Locks of love are the padlocks fixed by loving couples, on to a fence or a pole or metallic chain/string alongside some wall etc at a public place, to symbolize their eternal love. A couple would hang a padlock after inscribing their name or initials on it and throw the key away so that their love is locked forever. Some couple use two inter-twined locks, each lock bearing their name/initials. Besides lovers, often family members and close friends also put such locks at these places, to lock their relationship forever.
The tradition probably originated from China where the love locks can be seen at several locations alongside the Great Wall of China and also in many temples and on the steps/paths leading to sacred peaks.The tradition has spread around the World and is now quite prevalent in South Korea, Japan, Guam, Italy, Hungary, Latvia, Russia, USA etc.
Padlocks have also appeared in Russia on iron bar Tree shaped structures. Most are placed by newlyweds on the Luzhkov bridge in downtownMoscow. A popular Russian custom for newly weds is to write their names on a lock and attach it to the side rails of the city bridge. It’s romantic, but a total nuisance for the authorities (who have to keep the bridge structurally sound). Their creative solution was to erect metal branched poles on the bridge and have the couples carry out their vandalization there. Makes for a very interesting exhibition.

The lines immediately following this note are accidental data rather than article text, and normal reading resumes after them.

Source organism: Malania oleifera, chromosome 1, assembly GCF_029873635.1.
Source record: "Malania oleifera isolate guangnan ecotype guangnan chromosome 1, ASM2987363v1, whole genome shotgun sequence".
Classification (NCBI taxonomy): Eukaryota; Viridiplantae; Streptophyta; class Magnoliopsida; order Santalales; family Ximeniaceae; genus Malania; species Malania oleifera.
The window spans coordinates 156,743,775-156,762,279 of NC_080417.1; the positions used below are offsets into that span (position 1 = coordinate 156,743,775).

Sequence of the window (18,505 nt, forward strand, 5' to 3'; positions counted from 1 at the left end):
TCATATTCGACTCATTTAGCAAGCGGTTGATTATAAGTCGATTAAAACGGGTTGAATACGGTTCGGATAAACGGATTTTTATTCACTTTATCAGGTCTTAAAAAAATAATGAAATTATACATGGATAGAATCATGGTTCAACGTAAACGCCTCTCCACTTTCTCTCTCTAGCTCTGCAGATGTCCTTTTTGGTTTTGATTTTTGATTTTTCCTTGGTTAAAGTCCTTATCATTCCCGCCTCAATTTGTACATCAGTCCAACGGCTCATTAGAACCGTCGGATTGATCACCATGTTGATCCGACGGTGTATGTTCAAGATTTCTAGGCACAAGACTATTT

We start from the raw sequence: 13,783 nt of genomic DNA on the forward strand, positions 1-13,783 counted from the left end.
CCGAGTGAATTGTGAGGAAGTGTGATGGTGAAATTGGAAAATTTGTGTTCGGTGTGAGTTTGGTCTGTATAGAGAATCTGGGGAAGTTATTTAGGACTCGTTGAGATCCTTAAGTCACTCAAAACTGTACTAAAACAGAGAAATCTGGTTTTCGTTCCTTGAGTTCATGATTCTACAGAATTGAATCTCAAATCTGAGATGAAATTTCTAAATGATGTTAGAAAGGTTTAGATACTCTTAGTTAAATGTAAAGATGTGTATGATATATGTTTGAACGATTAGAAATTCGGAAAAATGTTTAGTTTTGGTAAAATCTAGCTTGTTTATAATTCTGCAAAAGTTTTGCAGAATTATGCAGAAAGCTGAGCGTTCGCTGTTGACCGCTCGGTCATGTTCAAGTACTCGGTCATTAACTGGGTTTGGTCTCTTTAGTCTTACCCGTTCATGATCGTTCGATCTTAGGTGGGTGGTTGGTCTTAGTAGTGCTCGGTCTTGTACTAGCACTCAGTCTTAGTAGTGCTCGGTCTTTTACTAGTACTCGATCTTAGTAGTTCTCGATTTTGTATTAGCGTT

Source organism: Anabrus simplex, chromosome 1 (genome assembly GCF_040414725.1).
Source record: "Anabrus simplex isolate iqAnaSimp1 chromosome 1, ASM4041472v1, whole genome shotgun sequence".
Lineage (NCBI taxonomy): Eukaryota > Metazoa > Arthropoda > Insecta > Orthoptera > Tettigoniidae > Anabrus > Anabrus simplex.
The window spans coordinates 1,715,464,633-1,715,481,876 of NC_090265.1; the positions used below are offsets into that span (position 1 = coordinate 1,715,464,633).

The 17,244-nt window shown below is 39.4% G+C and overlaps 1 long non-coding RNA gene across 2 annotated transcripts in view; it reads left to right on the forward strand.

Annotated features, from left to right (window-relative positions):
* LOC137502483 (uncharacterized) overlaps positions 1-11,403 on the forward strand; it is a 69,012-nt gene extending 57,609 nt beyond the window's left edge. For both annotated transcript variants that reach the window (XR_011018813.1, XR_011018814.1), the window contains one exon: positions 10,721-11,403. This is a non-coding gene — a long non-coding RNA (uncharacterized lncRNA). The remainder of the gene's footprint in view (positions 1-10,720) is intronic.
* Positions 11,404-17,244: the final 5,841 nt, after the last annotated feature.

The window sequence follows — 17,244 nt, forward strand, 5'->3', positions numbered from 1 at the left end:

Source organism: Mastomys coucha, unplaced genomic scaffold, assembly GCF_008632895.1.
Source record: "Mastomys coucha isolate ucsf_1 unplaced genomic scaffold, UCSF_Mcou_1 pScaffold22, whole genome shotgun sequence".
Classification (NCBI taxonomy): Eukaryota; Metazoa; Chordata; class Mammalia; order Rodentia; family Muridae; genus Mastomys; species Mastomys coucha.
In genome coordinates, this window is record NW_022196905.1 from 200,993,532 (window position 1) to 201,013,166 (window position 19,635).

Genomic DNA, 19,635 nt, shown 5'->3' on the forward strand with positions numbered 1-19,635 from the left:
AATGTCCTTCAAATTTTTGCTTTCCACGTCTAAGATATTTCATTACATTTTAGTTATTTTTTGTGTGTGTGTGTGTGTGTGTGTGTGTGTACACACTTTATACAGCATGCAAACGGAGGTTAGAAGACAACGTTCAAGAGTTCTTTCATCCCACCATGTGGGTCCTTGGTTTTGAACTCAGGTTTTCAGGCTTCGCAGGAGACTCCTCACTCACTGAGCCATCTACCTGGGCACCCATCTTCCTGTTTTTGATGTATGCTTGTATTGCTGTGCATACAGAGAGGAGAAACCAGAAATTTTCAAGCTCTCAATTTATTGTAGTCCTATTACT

First starting at the bridge Ponte Milvio in Rome the ritual of love padlocks has gained a significative presence in Italy, mainly inspired by a fictional event in the teenage-oriented book I Want You by Italian author Federico Moccia, which later made it into the cheesy film-adapation Ho voglia di te. In Florence, Italy, love padlocks have been affixed to the railing around and near the statue of Benvenuto Cellini located at the centre of the Ponte Vecchio. In Bologna on the Via Malcontenti. The same happens in Ventimiglia on the Passerella Squarciafichi between the old town and the new part of the town and in Turin, Italy, in several parts of the city. Perhaps the most famous example in Italy takes place on the Via Dell’Amore, a path connecting the towns of Manarola and Riomaggiore in the Cinque Terre. The pathway’s legend holds that it was a meeting place for lovers from the two towns, and is now a favorite site for tourists to place their locks and throw the keys into the sea. Love padlocks are also attached to the Ponte Talvera in Bolzano, a short walk west from the South Tyrol Museum of Archaeology.
Seoul, South Korea
Along a fence on the ground terrace attached to the North Seoul Tower on Mt. Namsan in central Seoul, thousands of locks have been hung to represent the love of their owners. The keys for the locks are often thrown away as an ensurance the sweethearts’ vows to never separate. Due to the danger posed by thrown keys, the tower operator has posted warning signs and provided a “key bin” for their disposal.